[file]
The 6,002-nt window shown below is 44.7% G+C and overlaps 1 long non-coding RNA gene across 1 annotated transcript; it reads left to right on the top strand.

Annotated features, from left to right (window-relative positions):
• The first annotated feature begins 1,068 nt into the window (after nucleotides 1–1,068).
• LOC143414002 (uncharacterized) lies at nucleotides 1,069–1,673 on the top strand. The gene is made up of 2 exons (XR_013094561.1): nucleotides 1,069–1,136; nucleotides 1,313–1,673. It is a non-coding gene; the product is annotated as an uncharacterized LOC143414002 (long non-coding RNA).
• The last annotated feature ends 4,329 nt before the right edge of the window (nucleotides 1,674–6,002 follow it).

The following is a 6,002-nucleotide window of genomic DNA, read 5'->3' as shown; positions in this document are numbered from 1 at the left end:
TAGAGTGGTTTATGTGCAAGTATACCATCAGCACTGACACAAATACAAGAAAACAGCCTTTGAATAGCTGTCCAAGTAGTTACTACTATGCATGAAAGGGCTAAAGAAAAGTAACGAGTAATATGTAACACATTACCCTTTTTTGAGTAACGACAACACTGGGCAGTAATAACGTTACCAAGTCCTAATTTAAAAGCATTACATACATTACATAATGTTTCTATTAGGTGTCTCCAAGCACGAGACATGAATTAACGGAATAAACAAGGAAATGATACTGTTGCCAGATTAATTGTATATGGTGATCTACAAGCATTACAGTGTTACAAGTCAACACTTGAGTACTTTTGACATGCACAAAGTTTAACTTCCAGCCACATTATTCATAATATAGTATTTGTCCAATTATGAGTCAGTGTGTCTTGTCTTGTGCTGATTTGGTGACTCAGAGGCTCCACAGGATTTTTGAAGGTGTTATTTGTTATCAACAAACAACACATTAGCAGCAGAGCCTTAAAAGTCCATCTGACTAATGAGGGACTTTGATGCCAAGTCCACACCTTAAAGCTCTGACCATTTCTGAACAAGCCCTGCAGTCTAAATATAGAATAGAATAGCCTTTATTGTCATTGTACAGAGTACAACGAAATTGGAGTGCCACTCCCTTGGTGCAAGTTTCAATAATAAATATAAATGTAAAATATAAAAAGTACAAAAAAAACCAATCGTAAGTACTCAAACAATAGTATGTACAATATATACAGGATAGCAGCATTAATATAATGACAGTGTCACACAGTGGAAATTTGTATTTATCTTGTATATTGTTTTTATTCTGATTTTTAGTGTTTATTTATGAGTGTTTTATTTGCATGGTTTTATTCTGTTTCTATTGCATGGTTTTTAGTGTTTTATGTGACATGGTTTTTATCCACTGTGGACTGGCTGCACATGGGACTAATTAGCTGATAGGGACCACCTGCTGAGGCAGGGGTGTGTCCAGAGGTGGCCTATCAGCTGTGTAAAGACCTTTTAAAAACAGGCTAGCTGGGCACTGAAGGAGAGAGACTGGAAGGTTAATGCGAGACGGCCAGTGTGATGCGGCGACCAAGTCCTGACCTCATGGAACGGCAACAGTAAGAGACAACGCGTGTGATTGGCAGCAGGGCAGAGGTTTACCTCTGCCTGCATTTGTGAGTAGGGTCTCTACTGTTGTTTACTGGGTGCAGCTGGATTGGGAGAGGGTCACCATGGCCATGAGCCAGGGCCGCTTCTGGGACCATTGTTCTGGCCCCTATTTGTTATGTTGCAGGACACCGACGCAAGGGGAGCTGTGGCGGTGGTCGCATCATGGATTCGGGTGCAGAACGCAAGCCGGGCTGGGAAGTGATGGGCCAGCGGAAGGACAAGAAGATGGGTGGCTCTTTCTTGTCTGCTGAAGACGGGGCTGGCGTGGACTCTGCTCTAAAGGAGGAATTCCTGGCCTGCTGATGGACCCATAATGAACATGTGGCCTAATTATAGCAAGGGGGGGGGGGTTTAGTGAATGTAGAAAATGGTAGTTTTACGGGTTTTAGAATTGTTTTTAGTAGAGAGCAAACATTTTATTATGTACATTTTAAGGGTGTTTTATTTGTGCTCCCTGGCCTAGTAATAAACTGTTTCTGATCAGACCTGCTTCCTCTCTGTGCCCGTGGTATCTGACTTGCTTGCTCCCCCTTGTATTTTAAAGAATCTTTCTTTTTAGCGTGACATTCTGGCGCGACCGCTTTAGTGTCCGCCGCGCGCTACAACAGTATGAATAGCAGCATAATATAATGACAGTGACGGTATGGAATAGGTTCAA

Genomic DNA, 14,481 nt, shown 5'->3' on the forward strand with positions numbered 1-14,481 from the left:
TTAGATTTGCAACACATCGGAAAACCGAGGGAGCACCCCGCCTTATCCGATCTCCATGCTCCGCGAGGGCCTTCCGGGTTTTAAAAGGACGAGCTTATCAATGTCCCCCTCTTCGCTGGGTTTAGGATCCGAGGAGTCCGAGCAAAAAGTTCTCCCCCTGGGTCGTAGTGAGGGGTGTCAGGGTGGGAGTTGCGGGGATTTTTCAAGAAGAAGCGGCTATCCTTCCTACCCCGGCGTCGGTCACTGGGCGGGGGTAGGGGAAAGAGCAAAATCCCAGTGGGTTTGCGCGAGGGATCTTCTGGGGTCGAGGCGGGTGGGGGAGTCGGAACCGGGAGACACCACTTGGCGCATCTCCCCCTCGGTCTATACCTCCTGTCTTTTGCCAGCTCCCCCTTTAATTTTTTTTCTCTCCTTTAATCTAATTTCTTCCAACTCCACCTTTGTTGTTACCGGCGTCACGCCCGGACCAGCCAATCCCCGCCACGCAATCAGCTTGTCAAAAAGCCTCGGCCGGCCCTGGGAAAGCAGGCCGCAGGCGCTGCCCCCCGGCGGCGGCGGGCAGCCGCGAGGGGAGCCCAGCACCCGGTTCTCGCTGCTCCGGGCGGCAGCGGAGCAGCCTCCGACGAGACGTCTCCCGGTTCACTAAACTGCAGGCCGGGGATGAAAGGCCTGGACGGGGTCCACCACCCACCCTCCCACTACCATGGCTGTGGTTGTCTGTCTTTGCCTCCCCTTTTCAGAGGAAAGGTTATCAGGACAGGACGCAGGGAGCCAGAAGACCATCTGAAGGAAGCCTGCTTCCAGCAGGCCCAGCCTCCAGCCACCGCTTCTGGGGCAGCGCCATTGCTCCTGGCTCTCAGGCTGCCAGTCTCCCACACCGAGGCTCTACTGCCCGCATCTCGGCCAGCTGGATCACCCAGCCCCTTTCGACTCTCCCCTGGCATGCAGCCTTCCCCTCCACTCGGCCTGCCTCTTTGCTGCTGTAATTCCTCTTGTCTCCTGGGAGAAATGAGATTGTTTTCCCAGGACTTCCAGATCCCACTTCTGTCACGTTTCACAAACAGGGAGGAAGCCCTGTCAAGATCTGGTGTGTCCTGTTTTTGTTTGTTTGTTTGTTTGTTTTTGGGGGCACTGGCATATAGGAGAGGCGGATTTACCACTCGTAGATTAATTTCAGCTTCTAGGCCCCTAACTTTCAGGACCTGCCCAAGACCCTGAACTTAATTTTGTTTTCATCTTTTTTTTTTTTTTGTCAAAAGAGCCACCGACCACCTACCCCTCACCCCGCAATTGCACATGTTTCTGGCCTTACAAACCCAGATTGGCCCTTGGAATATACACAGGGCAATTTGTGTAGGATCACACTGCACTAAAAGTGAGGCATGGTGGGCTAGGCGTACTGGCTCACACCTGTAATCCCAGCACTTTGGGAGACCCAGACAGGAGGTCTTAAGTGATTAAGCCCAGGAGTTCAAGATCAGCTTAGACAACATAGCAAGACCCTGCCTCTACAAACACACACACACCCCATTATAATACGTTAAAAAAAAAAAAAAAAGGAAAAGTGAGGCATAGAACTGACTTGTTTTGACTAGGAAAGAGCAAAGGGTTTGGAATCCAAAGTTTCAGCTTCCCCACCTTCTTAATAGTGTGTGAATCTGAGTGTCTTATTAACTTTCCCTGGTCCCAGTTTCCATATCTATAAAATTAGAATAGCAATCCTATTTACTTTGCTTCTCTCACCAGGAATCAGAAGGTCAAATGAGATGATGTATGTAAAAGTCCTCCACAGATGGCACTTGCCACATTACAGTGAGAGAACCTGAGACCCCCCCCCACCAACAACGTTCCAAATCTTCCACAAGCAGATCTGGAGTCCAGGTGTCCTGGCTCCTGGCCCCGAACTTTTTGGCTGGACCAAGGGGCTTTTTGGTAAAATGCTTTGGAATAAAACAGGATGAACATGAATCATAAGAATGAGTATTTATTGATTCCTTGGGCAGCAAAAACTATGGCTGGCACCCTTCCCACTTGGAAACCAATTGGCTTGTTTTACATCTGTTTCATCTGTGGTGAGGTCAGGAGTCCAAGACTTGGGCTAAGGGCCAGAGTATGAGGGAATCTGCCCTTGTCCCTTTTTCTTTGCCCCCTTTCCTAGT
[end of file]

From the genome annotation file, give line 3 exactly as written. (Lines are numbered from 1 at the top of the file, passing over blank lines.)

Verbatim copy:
• The first annotated feature begins 1,068 nt into the window (after nucleotides 1–1,068).